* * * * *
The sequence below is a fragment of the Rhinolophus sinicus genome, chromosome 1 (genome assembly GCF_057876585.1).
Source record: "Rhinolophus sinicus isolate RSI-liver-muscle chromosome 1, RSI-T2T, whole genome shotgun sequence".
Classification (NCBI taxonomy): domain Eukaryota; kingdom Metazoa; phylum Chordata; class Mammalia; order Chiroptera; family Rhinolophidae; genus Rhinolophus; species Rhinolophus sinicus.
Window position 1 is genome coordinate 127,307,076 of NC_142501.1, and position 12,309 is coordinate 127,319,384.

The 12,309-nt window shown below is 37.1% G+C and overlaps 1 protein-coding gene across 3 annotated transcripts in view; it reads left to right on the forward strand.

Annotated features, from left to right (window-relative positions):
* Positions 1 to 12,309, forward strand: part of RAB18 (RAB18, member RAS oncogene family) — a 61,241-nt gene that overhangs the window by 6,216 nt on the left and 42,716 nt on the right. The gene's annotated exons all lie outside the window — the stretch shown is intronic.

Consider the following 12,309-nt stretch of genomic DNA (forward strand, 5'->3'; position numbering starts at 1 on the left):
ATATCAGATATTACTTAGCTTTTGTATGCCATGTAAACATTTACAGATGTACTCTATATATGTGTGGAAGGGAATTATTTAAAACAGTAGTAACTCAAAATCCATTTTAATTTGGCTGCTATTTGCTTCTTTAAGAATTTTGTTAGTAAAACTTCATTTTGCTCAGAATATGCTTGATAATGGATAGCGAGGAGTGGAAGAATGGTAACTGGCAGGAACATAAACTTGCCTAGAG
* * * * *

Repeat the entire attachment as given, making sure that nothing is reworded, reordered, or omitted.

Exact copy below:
The sequence below is a fragment of the Rhinolophus sinicus genome, chromosome 1 (genome assembly GCF_057876585.1).
Source record: "Rhinolophus sinicus isolate RSI-liver-muscle chromosome 1, RSI-T2T, whole genome shotgun sequence".
Classification (NCBI taxonomy): domain Eukaryota; kingdom Metazoa; phylum Chordata; class Mammalia; order Chiroptera; family Rhinolophidae; genus Rhinolophus; species Rhinolophus sinicus.
Window position 1 is genome coordinate 127,307,076 of NC_142501.1, and position 12,309 is coordinate 127,319,384.

The 12,309-nt window shown below is 37.1% G+C and overlaps 1 protein-coding gene across 3 annotated transcripts in view; it reads left to right on the forward strand.

Annotated features, from left to right (window-relative positions):
* Positions 1 to 12,309, forward strand: part of RAB18 (RAB18, member RAS oncogene family) — a 61,241-nt gene that overhangs the window by 6,216 nt on the left and 42,716 nt on the right. The gene's annotated exons all lie outside the window — the stretch shown is intronic.

Consider the following 12,309-nt stretch of genomic DNA (forward strand, 5'->3'; position numbering starts at 1 on the left):
ATATCAGATATTACTTAGCTTTTGTATGCCATGTAAACATTTACAGATGTACTCTATATATGTGTGGAAGGGAATTATTTAAAACAGTAGTAACTCAAAATCCATTTTAATTTGGCTGCTATTTGCTTCTTTAAGAATTTTGTTAGTAAAACTTCATTTTGCTCAGAATATGCTTGATAATGGATAGCGAGGAGTGGAAGAATGGTAACTGGCAGGAACATAAACTTGCCTAGAG